Delek Drilling, a partner in the Tamar natural gas field, said Tuesday that Russian gas giant Gazprom had agreed in principle to finance an offshore liquefied natural gas facility and to sell LNG to customers abroad.
- Antitrust Authority head David Gilo faces tough decision on Leviathan natural gas field
- Israeli economic leaders warn against exporting too much natural gas
- Big job lies ahead for protecting Israel's gas fields
- Shekel reaches 17-month high against dollar as Tamar natural gas field begins production
The agreement, which comes after a year of negotiations, calls for Gazprom to oversee annual sales of 3 million tons of LNG, or about 4.2 billion cubic meters, over 20 years.
The final terms will be subject to an Israeli government decision on the ceiling of natural gas exports.
"The signing of the agreement in principle with Gazprom is not just an important milestone in advancing Tamar's floating liquefied natural gas facility, which is expected to be one of the first in the world. It's also strategic cooperation with a significant international player like Gazprom," said Gideon Tadmor, the CEO of Delek Group's Avner Oil Exploration partnership and chairman of Delek Drilling.
Last week, Russian President Vladimir Putin reiterated a call for increased LNG efforts to diversify Russia's gas exports, which focus on the weak European market.
A deal to buy liquefied natural gas from Israel would enable Gazprom, the world's biggest conventional gas producer, to export directly to high-priced markets in Japan, South Korea, China and India, currently inaccessible via pipeline.
The Tamar partnership, led by U.S.-based Noble Energy (36% ), Delek Group subsidiaries (31% ), Isramco (29% ) and Alon Natural Gas Exploration (4% ), are keen on exporting gas from the field, which is expected to begin producing in about a month.
The partners are looking at exporting about 84 billion cubic meters of the estimated 260 billion cubic meters of gas Tamar is estimated to contain.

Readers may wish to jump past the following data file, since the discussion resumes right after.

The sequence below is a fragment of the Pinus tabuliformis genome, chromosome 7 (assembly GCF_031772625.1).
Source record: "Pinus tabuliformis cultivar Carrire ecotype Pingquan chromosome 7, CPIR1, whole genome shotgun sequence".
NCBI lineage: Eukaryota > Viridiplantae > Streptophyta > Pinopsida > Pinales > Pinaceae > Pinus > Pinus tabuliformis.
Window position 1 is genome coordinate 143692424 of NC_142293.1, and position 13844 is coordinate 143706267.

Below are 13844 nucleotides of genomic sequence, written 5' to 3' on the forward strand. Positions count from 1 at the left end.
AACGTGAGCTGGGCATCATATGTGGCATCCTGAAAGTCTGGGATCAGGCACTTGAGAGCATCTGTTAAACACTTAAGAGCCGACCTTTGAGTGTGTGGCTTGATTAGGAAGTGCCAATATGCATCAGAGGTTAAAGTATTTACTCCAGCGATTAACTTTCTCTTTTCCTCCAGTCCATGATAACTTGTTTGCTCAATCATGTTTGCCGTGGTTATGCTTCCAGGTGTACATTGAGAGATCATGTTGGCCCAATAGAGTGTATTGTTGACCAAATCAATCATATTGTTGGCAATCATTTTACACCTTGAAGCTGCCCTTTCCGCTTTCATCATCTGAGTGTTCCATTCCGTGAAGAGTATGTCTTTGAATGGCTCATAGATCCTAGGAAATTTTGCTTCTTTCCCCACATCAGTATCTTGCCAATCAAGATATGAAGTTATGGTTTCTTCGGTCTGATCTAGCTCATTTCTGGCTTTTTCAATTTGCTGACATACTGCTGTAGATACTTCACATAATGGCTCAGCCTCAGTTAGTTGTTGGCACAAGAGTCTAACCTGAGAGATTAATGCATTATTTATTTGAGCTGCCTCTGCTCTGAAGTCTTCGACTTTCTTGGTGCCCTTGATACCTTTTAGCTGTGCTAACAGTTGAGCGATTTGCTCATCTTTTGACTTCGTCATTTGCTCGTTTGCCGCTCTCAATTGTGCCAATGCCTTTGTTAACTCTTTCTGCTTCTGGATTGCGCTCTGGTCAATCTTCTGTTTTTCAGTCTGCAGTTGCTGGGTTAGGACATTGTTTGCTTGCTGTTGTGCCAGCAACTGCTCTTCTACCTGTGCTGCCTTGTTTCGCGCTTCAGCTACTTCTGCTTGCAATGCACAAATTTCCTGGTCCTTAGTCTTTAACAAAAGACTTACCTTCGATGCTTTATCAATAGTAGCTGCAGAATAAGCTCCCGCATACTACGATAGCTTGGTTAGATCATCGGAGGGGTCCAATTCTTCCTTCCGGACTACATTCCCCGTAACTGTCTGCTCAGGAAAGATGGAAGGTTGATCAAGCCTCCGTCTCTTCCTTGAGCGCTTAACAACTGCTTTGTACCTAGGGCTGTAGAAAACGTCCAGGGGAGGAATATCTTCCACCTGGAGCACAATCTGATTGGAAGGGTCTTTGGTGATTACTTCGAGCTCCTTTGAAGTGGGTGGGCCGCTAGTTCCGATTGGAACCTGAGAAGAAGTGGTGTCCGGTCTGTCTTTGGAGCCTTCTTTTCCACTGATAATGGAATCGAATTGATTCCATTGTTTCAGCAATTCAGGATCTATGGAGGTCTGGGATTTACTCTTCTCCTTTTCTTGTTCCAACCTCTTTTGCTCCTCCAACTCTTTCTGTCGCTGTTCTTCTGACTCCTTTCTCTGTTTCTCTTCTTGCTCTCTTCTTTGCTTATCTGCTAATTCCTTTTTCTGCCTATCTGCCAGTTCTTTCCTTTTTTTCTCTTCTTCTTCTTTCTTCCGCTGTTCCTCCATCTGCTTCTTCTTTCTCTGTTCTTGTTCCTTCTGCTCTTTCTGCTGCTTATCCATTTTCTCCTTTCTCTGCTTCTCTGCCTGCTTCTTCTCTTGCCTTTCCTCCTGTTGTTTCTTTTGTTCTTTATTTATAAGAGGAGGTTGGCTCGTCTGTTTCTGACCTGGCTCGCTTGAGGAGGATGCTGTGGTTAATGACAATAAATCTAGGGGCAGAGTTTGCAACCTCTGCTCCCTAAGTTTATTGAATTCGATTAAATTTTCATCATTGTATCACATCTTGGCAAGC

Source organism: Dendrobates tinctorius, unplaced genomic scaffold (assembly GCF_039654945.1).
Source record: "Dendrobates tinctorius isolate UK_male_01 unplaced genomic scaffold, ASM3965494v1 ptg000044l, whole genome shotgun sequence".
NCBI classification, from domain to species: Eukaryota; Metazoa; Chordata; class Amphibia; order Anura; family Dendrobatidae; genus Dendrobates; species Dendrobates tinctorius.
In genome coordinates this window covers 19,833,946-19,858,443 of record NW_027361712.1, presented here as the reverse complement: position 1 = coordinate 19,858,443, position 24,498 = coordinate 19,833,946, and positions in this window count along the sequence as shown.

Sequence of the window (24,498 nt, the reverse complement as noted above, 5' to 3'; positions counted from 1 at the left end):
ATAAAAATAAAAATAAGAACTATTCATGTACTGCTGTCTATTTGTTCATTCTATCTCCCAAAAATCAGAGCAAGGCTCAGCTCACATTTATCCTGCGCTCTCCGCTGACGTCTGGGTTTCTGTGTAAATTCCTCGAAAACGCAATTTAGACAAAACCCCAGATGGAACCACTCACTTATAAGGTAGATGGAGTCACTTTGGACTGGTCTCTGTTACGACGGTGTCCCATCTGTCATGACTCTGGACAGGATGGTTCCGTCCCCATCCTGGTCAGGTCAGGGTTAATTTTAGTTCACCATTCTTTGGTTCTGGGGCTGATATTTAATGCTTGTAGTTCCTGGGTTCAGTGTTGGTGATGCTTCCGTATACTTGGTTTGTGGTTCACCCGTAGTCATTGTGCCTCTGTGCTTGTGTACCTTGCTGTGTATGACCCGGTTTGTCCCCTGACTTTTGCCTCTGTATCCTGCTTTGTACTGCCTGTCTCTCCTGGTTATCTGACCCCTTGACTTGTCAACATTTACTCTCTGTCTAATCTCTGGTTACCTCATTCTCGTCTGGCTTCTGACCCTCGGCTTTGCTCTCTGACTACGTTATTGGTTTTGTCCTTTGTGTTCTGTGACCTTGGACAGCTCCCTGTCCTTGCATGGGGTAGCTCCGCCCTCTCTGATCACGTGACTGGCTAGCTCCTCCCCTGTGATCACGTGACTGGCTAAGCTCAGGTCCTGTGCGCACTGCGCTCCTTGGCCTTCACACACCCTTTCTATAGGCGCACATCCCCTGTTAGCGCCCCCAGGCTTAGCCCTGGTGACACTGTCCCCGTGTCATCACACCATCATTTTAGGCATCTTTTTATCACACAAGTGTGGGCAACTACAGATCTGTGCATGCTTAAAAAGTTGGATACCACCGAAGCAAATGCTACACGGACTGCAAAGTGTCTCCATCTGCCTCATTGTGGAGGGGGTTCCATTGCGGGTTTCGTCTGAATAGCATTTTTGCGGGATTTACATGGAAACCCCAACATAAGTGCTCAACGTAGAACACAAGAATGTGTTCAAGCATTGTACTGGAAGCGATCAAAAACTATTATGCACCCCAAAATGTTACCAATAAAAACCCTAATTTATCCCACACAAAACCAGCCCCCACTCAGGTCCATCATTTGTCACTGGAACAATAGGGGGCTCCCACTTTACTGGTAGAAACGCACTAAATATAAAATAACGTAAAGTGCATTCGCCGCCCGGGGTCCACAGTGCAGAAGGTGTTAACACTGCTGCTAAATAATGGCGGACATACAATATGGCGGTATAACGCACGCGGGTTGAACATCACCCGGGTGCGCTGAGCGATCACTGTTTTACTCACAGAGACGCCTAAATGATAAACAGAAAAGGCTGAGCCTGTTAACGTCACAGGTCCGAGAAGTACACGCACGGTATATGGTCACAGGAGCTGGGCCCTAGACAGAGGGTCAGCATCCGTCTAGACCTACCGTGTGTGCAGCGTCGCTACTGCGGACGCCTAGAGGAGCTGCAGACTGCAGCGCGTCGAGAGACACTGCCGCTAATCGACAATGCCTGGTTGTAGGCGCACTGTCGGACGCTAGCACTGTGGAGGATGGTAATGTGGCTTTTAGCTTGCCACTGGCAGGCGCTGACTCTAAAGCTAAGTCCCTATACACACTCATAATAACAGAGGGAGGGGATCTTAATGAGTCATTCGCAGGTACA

The accord announced Tuesday between Gazprom and Levant LNG, a joint venture owned by South Korean conglomerate Daewoo and an American firm, Next Decade, responsible for marketing Tamar's LNG. The Tamar partnership has an option to buy into Levant LNG. Daewoo will build the floating LNG facility.
Gazprom, which is controlled by the Russian government, dominates the natural gas market in Europe, delivering it by pipeline. The Russian company also sells LNG to markets in East Asia at prices of up to about $18 per British thermal unit, or double the price it fetches in Europe.
Ella Fried, an analyst at Leumi Capital Markets, said there were still issues to be resolved before LNG exports could begin, in particular that the Israeli government had yet to adopt a policy on natural gas exports. "Also, floating LNG (FLNG) platforms are still in the development stage around the world," Fried said.
Delek and Noble Energy also control the giant Leviathan gas field off the coast near Haifa, together with Ratio Oil Exploration. They have signed an agreement in principle to sell a 30% stake in the field to Australia's Woodside, which would also export LNG. This project also awaits export approval from Jerusalem.
The government's Tzemach committee, which examined gas export policy last year, recommended letting at least 50% of Israel's natural gas be sold abroad if 450 billion cubic meters are set aside over the next 25 years for domestic consumption.
The committee's report was presented to Prime Minister Benjamin Netanyahu in August but still needs approval.
With reporting by Reuters.